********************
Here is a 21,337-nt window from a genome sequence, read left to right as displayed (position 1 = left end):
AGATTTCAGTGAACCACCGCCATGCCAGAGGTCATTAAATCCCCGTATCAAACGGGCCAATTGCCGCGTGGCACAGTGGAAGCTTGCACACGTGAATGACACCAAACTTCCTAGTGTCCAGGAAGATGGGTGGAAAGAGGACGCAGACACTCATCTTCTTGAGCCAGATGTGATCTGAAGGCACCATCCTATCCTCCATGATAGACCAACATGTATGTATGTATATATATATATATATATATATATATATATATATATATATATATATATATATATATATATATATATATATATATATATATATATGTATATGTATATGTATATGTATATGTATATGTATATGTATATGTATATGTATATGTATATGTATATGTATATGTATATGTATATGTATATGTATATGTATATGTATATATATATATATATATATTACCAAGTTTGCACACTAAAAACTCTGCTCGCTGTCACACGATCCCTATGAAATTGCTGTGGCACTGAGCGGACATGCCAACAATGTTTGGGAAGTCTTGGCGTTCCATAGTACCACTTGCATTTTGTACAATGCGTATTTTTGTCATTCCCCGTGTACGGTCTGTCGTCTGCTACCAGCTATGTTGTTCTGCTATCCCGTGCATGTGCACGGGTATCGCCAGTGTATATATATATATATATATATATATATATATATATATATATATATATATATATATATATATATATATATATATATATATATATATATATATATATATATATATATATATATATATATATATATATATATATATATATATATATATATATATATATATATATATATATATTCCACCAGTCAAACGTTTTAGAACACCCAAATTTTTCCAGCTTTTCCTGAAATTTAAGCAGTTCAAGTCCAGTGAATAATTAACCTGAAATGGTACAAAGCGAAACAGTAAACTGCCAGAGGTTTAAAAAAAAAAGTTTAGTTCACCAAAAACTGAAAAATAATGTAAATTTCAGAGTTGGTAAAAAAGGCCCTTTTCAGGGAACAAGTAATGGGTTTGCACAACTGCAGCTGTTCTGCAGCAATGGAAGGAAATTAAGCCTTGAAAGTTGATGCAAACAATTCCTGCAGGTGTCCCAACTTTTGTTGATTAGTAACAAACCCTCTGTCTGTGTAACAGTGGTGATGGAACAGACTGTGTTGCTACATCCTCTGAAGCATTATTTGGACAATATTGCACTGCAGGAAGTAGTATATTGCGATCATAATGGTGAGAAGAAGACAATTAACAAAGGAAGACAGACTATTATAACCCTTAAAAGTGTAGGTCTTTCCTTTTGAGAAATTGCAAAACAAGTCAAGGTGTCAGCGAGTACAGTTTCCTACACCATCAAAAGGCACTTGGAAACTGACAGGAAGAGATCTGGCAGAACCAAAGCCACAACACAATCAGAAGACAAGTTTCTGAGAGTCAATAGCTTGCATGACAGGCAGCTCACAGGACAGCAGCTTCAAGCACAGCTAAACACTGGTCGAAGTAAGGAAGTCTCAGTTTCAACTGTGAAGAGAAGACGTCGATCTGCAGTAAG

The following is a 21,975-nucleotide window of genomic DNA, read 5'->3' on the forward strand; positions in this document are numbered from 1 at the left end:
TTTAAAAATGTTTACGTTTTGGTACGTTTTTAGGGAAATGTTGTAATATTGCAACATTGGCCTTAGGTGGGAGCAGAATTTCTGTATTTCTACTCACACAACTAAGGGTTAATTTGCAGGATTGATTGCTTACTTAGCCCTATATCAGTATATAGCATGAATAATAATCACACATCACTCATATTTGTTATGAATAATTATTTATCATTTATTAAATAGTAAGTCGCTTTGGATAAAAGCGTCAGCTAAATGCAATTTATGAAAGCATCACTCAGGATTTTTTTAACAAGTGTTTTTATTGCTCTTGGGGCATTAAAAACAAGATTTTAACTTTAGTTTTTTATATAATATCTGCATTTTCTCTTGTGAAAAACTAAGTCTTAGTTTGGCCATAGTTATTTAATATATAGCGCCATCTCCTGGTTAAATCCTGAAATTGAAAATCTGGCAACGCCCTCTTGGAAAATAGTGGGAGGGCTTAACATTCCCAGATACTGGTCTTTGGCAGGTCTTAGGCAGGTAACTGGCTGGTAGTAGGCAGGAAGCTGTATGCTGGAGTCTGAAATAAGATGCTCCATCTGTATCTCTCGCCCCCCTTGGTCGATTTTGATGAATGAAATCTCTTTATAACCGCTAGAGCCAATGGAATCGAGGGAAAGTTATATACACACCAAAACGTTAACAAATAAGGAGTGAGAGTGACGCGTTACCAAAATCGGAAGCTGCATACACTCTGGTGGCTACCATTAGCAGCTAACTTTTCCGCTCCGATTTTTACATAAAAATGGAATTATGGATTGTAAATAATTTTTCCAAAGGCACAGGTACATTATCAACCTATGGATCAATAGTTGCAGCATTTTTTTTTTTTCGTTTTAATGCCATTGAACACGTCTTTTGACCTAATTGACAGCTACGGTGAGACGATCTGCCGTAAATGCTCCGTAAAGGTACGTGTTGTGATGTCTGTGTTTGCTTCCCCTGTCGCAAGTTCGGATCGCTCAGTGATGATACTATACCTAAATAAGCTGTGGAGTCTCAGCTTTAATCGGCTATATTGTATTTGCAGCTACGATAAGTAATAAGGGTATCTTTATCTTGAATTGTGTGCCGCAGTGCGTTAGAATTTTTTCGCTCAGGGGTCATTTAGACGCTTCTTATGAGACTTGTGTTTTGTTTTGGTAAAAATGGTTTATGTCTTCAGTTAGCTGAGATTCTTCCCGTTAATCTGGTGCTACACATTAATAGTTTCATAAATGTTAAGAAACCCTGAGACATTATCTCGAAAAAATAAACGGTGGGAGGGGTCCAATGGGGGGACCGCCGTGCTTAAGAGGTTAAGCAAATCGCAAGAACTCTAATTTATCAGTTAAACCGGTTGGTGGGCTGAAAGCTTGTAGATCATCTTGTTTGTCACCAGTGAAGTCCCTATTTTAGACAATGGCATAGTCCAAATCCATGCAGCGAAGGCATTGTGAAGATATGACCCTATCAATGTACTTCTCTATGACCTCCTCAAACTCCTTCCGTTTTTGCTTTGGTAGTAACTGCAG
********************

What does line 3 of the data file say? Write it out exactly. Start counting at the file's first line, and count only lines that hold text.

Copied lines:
The following is a 21,975-nucleotide window of genomic DNA, read 5'->3' on the forward strand; positions in this document are numbered from 1 at the left end: